The BCSA will speak as one unified voice on the issues of the exotic pet trade, big cats used in entertainment and other areas of abuse. The BCSA works towards the day when sanctuaries are no longer needed because the ownership and commercial exploitation of wild cats has been eliminated.
Lions Tigers & Bears holds the highest accreditation possible from the Global Federation of Animal Sanctuaries (GFAS), a non-profit group which provides certification for animal sanctuaries, rescue centers, and rehabilitation centers across the world.
The sole purpose of GFAS is to ensure that these animals receive the highest standards of care during rescue, rehabilitation, and for the rest of their lives.
GFAS is the only globally recognized organization for certifying that a facility meets specific Standards of Excellence and recognizes those as a true "sanctuary." As such, Lions Tigers & Bears is proud to be certified by GFAS as we exceed their standards of care and excellence.
In addition, Bobbi Brink has been honored with the prestigious Carole Noon Award for Sanctuary Excellence, which is awarded annually to an individual who "embodies and puts into practice the GFAS philosophy of vision, dedication, and excellence in animal care at sanctuaries."
To learn more about the Global Federation of Animal Sanctuaries Standards of Excellence visit their website.
Lions Tigers & Bears is an active member of the American Sanctuary Association. We are accredited by the Association, which requires member animal sanctuaries to comply with a variety of high quality animal care standards and housing requirements. Besides a detailed application process, in which organizational qualifications such as financial stability, fundraising procedures, board oversight, permits and licenses, organizational bylaws, educational materials and veterinary references are reviewed, the Association also visits all applicant animal sanctuaries to assure that their facilities and animal care merit the American Sanctuary Association endorsement. In addition, ASA member sanctuaries are not allowed to breed, sell or trade animals, or use them for commercial purposes.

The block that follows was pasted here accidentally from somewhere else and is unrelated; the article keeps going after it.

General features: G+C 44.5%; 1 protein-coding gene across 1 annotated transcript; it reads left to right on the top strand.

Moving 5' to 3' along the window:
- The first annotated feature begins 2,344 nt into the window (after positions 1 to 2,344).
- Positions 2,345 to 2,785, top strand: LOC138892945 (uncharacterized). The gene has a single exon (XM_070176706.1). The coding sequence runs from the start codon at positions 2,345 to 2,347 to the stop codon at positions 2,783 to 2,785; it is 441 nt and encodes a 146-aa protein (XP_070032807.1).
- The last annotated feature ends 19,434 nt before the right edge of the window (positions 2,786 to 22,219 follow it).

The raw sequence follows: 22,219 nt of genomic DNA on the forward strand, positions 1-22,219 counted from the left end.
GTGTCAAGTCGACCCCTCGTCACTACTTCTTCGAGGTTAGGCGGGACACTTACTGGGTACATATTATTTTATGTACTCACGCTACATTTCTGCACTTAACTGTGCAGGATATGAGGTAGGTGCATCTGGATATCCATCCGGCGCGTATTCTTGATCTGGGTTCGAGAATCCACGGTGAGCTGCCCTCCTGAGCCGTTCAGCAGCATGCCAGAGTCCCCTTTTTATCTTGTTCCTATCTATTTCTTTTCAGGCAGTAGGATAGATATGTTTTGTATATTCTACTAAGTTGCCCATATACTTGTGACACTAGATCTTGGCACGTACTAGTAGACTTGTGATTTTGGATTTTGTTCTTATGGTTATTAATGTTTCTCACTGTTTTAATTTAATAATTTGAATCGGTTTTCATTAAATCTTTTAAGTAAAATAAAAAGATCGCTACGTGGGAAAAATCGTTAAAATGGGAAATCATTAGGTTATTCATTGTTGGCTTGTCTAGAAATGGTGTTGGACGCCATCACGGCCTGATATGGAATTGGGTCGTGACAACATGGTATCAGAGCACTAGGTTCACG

Lions Tigers & Bears is a proud member of the Bear Care Group. The Bear Care Group is committed to creating and enhancing communication, cooperation and education among international bear care professionals by organizing bear care programs, publications and resources focused on advancing and sharing information on bear behavior, husbandry, enrichment, training, veterinary care and other topics to further global bear welfare and conservation efforts.
Bears are being exhibited and used for entertainment at the New York State Fair now through Monday, September 2nd. Will you join us in contacting the organizer of this event to raise your voice for these animals? Instituting a policy against hosting exotic animal performances and exhibitions is a matter of public safety and animal welfare. Reaching out to organizers, can help prevent animal exhibitions from attending the fair in future years. Please take a few minutes to contact Troy Waffner, Director of the New York State Fair and Governor Andrew Cuomo to let them know that allowing wild and exotic animal exhibitors is NOT OK.
(August 18, 2019) A tiger, serval cub, wallaby, and other exotic animals are currently being exhibited and exploited at the Antelope Valley Fair in Lancaster, CA through August 25th. Take action and urge fair management to enact a policy against hosting big cat and exotic animal displays to protect public safety and animal welfare. Exhibition of tigers, an endangered species, and other exotic animals such as servals, lynx and wallabies is irresponsible, inappropriate and an urgent matter of public safety and animal welfare.